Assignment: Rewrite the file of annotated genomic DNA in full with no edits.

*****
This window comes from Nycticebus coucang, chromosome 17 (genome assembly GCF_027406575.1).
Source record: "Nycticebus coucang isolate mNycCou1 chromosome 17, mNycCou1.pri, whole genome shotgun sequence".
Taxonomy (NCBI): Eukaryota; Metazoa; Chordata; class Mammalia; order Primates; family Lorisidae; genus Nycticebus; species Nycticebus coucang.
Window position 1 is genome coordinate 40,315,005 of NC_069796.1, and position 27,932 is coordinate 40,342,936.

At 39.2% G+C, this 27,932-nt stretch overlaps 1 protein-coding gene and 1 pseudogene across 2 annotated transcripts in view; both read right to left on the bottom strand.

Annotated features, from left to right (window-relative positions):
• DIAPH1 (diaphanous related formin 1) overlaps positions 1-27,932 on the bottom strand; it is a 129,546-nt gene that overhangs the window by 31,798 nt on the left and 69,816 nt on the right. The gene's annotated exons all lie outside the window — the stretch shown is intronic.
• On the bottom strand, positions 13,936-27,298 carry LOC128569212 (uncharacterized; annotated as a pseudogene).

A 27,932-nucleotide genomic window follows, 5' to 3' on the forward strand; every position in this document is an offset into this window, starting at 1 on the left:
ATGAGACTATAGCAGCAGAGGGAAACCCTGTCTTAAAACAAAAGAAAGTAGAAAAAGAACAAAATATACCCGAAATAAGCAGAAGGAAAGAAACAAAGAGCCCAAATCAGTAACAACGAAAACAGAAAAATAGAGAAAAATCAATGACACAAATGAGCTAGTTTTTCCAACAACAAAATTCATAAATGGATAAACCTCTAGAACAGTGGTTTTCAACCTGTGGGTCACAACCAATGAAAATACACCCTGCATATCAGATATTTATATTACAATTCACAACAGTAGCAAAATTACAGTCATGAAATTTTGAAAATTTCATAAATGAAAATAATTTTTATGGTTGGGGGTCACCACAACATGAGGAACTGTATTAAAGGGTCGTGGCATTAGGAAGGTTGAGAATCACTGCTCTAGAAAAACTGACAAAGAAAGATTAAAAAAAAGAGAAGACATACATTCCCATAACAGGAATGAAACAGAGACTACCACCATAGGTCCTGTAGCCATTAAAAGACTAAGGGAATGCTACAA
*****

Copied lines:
This window comes from Nycticebus coucang, chromosome 17 (genome assembly GCF_027406575.1).
Source record: "Nycticebus coucang isolate mNycCou1 chromosome 17, mNycCou1.pri, whole genome shotgun sequence".
Taxonomy (NCBI): Eukaryota; Metazoa; Chordata; class Mammalia; order Primates; family Lorisidae; genus Nycticebus; species Nycticebus coucang.
Window position 1 is genome coordinate 40,315,005 of NC_069796.1, and position 27,932 is coordinate 40,342,936.

At 39.2% G+C, this 27,932-nt stretch overlaps 1 protein-coding gene and 1 pseudogene across 2 annotated transcripts in view; both read right to left on the bottom strand.

Annotated features, from left to right (window-relative positions):
• DIAPH1 (diaphanous related formin 1) overlaps positions 1-27,932 on the bottom strand; it is a 129,546-nt gene that overhangs the window by 31,798 nt on the left and 69,816 nt on the right. The gene's annotated exons all lie outside the window — the stretch shown is intronic.
• On the bottom strand, positions 13,936-27,298 carry LOC128569212 (uncharacterized; annotated as a pseudogene).

A 27,932-nucleotide genomic window follows, 5' to 3' on the forward strand; every position in this document is an offset into this window, starting at 1 on the left:
ATGAGACTATAGCAGCAGAGGGAAACCCTGTCTTAAAACAAAAGAAAGTAGAAAAAGAACAAAATATACCCGAAATAAGCAGAAGGAAAGAAACAAAGAGCCCAAATCAGTAACAACGAAAACAGAAAAATAGAGAAAAATCAATGACACAAATGAGCTAGTTTTTCCAACAACAAAATTCATAAATGGATAAACCTCTAGAACAGTGGTTTTCAACCTGTGGGTCACAACCAATGAAAATACACCCTGCATATCAGATATTTATATTACAATTCACAACAGTAGCAAAATTACAGTCATGAAATTTTGAAAATTTCATAAATGAAAATAATTTTTATGGTTGGGGGTCACCACAACATGAGGAACTGTATTAAAGGGTCGTGGCATTAGGAAGGTTGAGAATCACTGCTCTAGAAAAACTGACAAAGAAAGATTAAAAAAAAGAGAAGACATACATTCCCATAACAGGAATGAAACAGAGACTACCACCATAGGTCCTGTAGCCATTAAAAGACTAAGGGAATGCTACAA